Obesity in the US Causes ‘Actual Mileage to Vary’

Automakers work really hard to shed as much weight as they can from all of their cars. No new car is heavier than it should be, when taking into account the materials used and costs involved. Millions are spent of making cars lighter and more efficient, only for that work to be negated by people who are overweight.
Obesity Efficiency Problem 5 photos
Photo: Allstate and Cars
Obesity Efficiency ProblemObesity Efficiency ProblemObesity Efficiency ProblemObesity Efficiency Problem
The question of how and why things are the way they are is a matter best discussed elsewhere, but the fact that Americans are getting fatter and fatter is plainly obvious. For instance, the Fiat 500 sold in the US has redesigned (wider) seats to accommodate its American owners - is that not being part of the problem, instead of the solution?

Now, Allstate and Cars want to raise awareness on how obesity negatively affects cars’ efficiency, and how the exponential increase in overweight people in the last two decades will push back the implementation of the 54.5 mpg standard by 2025. The matter is a very serious one, considering the fact that studies suggest that more than one billion gallons of excess fuel is burnt every year, just because so many people are overweight.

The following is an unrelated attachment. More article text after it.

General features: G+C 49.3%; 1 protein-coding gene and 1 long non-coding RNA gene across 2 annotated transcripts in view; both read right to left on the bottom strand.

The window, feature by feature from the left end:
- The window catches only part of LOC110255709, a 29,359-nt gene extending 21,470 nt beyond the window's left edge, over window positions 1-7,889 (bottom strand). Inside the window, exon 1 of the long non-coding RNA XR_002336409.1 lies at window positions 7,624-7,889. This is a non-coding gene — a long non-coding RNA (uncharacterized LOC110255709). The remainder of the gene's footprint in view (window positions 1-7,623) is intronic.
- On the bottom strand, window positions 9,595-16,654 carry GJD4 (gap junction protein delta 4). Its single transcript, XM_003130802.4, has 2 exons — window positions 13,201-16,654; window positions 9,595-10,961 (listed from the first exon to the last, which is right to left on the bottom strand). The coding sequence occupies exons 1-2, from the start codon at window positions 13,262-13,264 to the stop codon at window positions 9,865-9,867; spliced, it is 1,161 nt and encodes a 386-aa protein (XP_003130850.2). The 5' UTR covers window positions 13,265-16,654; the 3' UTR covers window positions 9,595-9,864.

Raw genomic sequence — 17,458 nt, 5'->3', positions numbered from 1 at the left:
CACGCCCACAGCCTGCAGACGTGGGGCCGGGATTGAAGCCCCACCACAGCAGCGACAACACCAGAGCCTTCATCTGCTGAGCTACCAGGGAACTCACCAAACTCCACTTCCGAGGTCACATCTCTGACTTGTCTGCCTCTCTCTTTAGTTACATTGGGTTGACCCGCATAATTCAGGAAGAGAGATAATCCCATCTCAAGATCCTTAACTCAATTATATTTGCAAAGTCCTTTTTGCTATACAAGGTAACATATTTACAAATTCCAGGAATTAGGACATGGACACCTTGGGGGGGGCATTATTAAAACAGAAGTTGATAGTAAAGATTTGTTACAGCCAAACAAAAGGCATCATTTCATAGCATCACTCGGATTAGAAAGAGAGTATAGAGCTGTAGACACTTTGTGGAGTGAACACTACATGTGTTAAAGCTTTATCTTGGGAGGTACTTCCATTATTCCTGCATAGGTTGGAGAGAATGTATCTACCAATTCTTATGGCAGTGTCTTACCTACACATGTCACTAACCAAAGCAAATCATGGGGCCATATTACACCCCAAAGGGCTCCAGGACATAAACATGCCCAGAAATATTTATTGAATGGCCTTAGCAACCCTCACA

America, eat your veggies, otherwise you are negating automakers’ efforts to increase car efficiency! Check out the gallery to see what they are on about...
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